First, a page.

Albo's Byron Bay jaunt cost how much?
LATE on Monday night during one of the strangest conversations I've ever had Labor's Anthony Albanese insisted it is wrong to refer to his expenses as claims because they're "entitlements."
I spoke to the shadow transport minister twice that day having sent his media handler two sets of questions about travel claims.
The first set of queries concerned Commonwealth Car claims Mr Albanese made during the Federal Election - on June 28.
It appeared to me at that point Mr Albanese and a number of others had breached a long standing convention of MPs not claiming travel allowances after the Prime Minister has held his campaign launch.
I sent questions to a number of Federal MPs.
Shortly after I sent a query to Mr Albanese's media advisor the man himself rang me back saying: "You've got the wrong end of the stick my friend".
He then gleefully informed me the convention referred to "travel allowances" which meant only claims for accommodation are excluded during the official election period.
He said MPs remained "entitled" to travel expenses such as flights, taxis and car services - right up until polling day.
And when I referred to some of his expenses as claims he interjected saying: "they're not claims, they're entitlements."
I then asked whether the $177.90 in question - which Mr Albanese spent on Commonwealth Car trips to attend a speech by Bill Shorten - represented good value for taxpayers.
"I'm entitled to it so how do you like that?" he said.
Mr Albanese ended the conversation saying because these expenses were a non-story everything he said was off the record.
For the record, if you want to talk to a reporter off the record, you need to say so at the beginning of the conversation and wait until they agree.
Off the record conversations are not there so politicians can give journalists a spray without having and then avoid having them report on their rants.
Later that day I began examining family travel claims made by Federal MPs - again I sent questions to a number of elected officials - one of whom was Mr Albanese.
The query I sent Mr Albanese concerned a two-day trip he took with his wife to Byron Bay during June this year.
He charged the taxpayer a total of $2,917.46 for the trip which included $2,471.96 on flights for he and his wife, $258 for one night of accommodation and $160.90 worth of Commonwealth Car services to and from the airport in Sydney.
I sent the query about 8pm asking for a response by 10am the next day - assuming it could be dealt with during his morning media briefing,
Instead Mr Albanese rang me at five to 10 that night.
I asked whether the only "work" Mr Albanese had done during the trip was to stand next to the Pacific Hwy with a Labor candidate who eventually failed to get elected.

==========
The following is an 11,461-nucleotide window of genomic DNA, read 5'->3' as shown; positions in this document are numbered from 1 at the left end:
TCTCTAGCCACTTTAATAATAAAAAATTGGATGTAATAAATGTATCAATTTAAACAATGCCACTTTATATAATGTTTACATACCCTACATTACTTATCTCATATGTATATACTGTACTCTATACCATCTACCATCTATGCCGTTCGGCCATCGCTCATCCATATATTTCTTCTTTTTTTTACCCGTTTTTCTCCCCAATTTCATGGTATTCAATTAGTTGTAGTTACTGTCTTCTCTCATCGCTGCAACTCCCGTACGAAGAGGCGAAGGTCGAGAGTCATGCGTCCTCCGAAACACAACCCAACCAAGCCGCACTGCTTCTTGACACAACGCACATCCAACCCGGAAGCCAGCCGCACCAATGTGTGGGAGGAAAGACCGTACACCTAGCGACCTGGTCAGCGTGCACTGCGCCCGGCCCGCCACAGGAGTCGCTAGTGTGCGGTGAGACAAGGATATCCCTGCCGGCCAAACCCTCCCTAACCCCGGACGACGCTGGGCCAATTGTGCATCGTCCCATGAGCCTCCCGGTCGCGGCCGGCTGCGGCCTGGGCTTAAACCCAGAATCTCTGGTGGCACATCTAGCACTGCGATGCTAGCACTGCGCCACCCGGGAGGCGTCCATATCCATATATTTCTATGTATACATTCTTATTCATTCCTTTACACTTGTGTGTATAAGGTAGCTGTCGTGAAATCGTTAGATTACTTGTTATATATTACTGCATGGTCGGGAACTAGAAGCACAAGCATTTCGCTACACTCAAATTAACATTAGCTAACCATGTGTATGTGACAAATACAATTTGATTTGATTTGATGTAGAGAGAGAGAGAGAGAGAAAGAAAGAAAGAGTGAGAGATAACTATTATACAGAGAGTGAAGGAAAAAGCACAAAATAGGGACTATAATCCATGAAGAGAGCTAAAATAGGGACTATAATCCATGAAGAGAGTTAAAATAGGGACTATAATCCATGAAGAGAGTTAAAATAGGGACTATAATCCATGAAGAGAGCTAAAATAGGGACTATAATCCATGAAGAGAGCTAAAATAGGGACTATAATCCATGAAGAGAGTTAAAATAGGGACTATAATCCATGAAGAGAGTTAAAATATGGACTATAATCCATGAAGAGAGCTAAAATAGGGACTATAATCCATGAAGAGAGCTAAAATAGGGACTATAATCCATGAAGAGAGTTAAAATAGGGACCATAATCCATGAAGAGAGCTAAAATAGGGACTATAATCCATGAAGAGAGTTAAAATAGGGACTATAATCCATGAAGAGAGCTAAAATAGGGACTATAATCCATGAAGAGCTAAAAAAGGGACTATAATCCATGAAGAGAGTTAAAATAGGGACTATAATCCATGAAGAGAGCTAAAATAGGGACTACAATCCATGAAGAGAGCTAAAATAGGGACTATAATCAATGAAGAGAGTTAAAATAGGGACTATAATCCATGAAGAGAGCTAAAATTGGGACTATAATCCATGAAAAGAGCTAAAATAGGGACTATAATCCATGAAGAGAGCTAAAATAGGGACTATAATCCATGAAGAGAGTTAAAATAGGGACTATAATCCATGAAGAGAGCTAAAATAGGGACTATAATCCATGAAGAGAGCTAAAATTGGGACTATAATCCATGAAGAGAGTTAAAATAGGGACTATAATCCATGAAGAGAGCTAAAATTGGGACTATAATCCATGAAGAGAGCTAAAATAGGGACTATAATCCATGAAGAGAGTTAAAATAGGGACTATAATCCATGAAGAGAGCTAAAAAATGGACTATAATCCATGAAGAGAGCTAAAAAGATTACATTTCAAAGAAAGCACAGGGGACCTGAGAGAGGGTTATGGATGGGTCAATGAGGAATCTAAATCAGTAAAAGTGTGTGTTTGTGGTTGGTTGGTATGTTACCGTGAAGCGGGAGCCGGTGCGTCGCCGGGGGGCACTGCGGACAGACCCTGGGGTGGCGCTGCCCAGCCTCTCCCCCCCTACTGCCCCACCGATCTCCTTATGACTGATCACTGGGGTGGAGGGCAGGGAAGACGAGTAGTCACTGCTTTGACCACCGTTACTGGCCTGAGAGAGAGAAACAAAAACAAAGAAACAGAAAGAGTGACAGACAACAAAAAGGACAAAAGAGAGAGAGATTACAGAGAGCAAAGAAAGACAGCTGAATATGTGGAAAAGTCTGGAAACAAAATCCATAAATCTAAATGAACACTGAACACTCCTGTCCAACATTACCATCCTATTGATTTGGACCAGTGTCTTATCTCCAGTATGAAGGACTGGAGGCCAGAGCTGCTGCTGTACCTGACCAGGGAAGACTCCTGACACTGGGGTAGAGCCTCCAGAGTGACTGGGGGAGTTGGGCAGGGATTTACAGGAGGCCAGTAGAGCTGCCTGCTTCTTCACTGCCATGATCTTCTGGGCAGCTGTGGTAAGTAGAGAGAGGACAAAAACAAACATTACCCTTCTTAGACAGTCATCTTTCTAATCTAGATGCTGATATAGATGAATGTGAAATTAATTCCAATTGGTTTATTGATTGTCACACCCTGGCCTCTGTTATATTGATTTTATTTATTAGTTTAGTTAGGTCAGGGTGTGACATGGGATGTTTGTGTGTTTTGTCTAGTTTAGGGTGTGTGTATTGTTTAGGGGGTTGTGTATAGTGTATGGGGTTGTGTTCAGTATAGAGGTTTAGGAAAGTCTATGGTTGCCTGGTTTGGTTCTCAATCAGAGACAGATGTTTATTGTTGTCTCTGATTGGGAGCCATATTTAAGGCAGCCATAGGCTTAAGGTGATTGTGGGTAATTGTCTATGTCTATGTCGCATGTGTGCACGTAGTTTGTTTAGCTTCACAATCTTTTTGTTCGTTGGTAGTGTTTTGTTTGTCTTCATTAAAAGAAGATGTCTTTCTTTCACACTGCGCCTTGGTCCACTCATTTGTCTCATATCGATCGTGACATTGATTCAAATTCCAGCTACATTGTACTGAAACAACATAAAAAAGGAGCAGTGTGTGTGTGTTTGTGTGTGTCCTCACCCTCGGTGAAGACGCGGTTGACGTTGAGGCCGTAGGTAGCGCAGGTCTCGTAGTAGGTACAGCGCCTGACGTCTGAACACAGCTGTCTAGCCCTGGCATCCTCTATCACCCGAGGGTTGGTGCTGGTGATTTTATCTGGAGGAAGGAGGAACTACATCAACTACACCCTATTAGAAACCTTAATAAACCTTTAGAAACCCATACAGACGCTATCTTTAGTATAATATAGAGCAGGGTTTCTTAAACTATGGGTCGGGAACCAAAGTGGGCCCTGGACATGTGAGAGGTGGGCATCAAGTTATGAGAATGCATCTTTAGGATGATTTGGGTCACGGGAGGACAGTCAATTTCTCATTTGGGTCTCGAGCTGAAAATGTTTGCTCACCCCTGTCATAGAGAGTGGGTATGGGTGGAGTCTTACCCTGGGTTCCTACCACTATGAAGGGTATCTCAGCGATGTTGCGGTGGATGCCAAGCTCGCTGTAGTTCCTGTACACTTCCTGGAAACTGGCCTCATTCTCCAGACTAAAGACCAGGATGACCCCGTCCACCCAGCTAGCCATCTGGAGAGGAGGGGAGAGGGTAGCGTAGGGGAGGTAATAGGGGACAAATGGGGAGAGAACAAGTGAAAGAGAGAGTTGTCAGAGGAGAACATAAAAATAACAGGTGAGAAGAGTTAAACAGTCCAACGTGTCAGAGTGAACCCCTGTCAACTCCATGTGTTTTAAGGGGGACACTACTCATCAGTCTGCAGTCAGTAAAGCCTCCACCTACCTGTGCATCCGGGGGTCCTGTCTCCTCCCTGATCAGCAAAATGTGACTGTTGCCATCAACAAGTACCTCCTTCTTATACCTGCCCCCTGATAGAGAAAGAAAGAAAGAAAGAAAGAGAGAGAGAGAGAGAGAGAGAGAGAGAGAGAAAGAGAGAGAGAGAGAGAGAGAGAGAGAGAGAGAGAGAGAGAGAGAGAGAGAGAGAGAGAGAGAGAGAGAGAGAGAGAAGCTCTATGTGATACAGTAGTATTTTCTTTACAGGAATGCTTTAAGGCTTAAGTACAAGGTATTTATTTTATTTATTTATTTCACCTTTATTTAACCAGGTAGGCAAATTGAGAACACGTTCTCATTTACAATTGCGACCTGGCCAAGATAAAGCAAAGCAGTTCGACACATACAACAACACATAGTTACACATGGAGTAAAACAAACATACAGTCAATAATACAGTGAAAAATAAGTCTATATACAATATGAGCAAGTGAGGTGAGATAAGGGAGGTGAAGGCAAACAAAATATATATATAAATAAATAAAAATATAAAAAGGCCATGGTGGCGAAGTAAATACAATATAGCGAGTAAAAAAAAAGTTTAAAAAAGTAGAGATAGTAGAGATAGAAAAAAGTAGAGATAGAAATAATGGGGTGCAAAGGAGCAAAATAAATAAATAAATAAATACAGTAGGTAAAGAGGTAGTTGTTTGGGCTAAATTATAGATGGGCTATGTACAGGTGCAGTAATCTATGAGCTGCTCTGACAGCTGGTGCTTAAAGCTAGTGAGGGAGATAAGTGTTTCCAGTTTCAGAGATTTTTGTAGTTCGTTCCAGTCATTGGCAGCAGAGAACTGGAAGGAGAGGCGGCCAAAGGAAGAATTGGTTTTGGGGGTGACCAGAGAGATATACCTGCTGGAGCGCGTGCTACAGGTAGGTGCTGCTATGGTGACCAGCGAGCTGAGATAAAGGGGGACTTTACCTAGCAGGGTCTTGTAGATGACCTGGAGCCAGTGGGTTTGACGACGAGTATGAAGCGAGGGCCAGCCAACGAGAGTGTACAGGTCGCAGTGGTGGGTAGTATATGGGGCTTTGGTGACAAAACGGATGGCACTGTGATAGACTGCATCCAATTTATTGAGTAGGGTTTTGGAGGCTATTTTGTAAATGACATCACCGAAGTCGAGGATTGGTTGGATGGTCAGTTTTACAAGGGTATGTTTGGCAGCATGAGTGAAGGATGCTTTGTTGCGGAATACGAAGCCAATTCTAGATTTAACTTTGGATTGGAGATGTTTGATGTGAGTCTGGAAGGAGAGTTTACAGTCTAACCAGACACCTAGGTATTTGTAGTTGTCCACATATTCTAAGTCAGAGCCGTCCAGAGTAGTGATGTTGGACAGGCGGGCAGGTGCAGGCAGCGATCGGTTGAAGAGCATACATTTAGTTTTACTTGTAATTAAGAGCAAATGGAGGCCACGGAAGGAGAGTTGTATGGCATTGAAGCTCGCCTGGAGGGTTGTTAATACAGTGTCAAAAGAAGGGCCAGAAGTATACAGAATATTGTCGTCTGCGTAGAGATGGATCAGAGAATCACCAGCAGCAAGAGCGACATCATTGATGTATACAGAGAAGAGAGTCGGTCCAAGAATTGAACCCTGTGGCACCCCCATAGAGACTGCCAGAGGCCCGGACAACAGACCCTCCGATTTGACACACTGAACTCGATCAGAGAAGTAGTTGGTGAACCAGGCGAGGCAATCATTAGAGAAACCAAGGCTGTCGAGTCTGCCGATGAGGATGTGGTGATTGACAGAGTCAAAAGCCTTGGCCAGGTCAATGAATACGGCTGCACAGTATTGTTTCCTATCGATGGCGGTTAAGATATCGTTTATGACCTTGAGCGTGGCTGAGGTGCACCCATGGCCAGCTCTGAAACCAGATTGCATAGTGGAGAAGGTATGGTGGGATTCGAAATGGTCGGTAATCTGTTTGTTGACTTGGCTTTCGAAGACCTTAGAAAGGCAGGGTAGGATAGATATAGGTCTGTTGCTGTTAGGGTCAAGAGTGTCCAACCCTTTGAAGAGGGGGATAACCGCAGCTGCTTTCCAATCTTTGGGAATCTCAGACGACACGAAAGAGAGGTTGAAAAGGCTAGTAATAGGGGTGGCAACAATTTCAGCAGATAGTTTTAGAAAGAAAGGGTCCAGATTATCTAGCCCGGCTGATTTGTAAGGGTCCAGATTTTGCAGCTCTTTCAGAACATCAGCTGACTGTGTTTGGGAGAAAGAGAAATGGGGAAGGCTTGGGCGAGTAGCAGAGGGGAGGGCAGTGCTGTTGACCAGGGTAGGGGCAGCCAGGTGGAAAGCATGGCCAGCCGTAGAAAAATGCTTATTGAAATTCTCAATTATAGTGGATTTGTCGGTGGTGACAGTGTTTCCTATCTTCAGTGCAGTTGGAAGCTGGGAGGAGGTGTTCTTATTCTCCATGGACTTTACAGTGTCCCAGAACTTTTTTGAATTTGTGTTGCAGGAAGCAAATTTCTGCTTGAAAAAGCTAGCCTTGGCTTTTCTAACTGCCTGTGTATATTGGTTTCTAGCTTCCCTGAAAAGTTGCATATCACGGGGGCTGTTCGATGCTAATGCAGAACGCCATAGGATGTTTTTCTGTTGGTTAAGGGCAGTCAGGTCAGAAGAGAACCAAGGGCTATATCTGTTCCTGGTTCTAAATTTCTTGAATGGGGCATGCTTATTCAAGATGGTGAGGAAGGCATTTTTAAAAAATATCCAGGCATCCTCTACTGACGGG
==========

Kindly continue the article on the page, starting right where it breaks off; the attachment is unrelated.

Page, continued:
I noted that the release ran nowhere in the media except on page 11 of a local weekly paper and the transcript of the event suggested no journalists were present - although his office contends there were.
Mr Albanese furiously told me: "If you checked my social media page, you'd see I did a number of things" and said his visit got coverage on a local TV news station.
Mr Albanese said he also met with a number of community groups saying there was evidence of this on his social media pages.
I have since checked for these posts but have been unable to find them.
His office refused to produce them with a media handler saying he was not: "a research assistant."
Mr Albanese also said the second day of his trip was spent in the Federal Seat of Richmond with Labor MP Justine Eliot - the only record of that on social media is a Labor Party trivia night fundraiser at the Byron Bay Bowling Club.
This is not to say he didn't do the extra work he claims, only that it was nowhere to be seen on social media.
Mr Albanese's diary may confirm these events but on Monday night he said it wouldn't go back that far.
And when I asked if he thought the Australian people would see good value in his visit Albanese replied: "I'm not the spokesperson on politician's entitlements."
That is where Mr Albanese is so, so wrong.
Politicians should be happy to justify every single time they reach into the public purse for their own travel.
These expenses are not as Mr Albanese refers to them "entitlements" they are claims that need to show an appreciable benefit to the Australian public.
Mr Albanese's views are symptomatic of the way in which career politicians have come to look upon a system of more or less free and unlimited travel on the public purse.
The question is not whether these expenses fall within the remarkably lax guidelines that govern them.
It is whether there is any good reason the Australian tax payer should sponsor them.
Keeping in mind these expenses were claimed just months after the Australian public was outraged by Bronwyn Bishop's Choppergate scandal - one might have thought a more frugal attitude towards taxpayer funded travel would be in order.
My personal view is that during election campaigns the taxpayer should pay for politicians to do actual work - such as meeting with government officials to approve documents and decisions - and political parties should foot the bill for campaign travel.
Mr Albanese ended our chat last night with one final barb: "You're just some poor man's Kerry O'Brien," he said - I'm sure that's intended as an insult but I'll take it as a compliment.